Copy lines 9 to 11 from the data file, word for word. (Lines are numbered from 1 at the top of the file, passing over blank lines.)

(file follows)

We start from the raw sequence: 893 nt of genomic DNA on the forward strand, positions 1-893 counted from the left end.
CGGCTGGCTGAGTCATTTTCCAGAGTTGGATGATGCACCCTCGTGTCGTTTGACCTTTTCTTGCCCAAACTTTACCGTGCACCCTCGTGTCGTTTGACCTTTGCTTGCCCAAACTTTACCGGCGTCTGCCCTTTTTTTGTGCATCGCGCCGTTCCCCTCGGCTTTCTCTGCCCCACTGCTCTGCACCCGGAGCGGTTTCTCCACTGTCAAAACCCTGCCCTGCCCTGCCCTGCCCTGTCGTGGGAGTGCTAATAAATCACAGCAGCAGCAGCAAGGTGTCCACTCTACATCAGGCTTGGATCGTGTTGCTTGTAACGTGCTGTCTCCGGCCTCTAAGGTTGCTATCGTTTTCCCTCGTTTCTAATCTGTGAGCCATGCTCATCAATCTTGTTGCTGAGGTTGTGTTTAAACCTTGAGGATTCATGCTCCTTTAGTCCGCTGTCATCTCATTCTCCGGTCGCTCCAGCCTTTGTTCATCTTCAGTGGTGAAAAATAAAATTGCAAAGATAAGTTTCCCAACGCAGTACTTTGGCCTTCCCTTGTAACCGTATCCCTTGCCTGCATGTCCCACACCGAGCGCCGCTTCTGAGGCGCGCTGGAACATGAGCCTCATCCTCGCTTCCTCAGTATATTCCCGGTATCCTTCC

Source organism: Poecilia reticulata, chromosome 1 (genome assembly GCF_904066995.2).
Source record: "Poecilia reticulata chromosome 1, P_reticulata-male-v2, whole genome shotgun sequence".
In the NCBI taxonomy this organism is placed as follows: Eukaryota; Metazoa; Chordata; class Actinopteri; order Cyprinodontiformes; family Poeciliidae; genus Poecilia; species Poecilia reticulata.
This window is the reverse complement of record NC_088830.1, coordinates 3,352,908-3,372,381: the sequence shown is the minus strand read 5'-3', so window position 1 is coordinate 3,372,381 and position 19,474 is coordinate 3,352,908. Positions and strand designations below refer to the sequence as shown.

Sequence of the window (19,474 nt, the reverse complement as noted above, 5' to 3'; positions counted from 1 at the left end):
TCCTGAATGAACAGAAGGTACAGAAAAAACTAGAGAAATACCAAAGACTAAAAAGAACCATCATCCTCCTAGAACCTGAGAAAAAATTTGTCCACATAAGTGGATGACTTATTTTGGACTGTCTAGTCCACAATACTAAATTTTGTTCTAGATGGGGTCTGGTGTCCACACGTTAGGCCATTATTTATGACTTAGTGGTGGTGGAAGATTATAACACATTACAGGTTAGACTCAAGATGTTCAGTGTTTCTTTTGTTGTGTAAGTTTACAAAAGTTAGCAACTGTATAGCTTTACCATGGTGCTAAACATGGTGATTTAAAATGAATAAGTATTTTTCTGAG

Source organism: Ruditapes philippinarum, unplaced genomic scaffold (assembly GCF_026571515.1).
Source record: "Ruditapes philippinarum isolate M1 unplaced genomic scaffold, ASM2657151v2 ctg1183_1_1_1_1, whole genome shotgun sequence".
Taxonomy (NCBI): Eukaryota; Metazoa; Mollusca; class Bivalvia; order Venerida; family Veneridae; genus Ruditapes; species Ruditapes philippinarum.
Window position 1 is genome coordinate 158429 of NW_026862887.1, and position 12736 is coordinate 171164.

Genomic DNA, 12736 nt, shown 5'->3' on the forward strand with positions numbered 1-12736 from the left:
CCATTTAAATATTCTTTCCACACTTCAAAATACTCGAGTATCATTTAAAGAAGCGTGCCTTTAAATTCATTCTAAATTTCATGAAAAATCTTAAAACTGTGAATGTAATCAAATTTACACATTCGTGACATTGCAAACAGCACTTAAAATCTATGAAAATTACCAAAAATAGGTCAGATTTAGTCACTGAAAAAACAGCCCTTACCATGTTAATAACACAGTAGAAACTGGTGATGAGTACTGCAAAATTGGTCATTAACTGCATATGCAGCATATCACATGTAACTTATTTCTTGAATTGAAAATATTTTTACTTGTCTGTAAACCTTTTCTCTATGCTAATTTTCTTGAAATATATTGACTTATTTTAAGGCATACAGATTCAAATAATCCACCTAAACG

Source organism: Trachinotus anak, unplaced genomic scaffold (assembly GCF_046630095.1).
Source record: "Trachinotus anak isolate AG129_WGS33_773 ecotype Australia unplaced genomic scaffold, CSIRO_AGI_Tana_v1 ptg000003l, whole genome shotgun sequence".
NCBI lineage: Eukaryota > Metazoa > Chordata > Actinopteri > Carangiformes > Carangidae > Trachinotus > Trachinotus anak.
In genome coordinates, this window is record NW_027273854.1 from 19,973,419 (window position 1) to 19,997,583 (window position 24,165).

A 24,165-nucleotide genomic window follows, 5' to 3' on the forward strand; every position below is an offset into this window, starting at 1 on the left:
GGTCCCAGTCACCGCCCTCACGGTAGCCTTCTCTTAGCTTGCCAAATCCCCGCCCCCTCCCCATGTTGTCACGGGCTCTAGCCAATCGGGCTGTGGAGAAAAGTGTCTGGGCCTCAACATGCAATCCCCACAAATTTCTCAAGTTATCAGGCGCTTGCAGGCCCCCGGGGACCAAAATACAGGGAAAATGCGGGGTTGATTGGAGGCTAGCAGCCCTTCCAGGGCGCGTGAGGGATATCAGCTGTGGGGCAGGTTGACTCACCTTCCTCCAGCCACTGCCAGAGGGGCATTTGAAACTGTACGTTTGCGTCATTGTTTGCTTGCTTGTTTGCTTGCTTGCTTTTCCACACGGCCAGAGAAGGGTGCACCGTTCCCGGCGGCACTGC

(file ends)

Source organism: Ruditapes philippinarum, unplaced genomic scaffold (assembly GCF_026571515.1).
Source record: "Ruditapes philippinarum isolate M1 unplaced genomic scaffold, ASM2657151v2 ctg1183_1_1_1_1, whole genome shotgun sequence".
Taxonomy (NCBI): Eukaryota; Metazoa; Mollusca; class Bivalvia; order Venerida; family Veneridae; genus Ruditapes; species Ruditapes philippinarum.